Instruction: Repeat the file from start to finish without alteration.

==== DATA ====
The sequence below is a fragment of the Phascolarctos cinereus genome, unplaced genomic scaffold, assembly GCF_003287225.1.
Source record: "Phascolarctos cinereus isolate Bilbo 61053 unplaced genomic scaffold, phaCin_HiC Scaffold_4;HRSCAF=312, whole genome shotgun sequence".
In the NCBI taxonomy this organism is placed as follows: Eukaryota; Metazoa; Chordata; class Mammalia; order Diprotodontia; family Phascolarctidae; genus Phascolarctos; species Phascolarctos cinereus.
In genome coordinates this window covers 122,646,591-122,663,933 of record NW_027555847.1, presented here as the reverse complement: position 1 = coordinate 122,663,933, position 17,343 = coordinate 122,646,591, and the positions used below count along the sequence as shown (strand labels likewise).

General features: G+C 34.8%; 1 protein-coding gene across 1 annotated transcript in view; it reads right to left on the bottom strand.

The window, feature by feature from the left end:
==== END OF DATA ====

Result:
The sequence below is a fragment of the Phascolarctos cinereus genome, unplaced genomic scaffold, assembly GCF_003287225.1.
Source record: "Phascolarctos cinereus isolate Bilbo 61053 unplaced genomic scaffold, phaCin_HiC Scaffold_4;HRSCAF=312, whole genome shotgun sequence".
In the NCBI taxonomy this organism is placed as follows: Eukaryota; Metazoa; Chordata; class Mammalia; order Diprotodontia; family Phascolarctidae; genus Phascolarctos; species Phascolarctos cinereus.
In genome coordinates this window covers 122,646,591-122,663,933 of record NW_027555847.1, presented here as the reverse complement: position 1 = coordinate 122,663,933, position 17,343 = coordinate 122,646,591, and the positions used below count along the sequence as shown (strand labels likewise).

General features: G+C 34.8%; 1 protein-coding gene across 1 annotated transcript in view; it reads right to left on the bottom strand.

The window, feature by feature from the left end: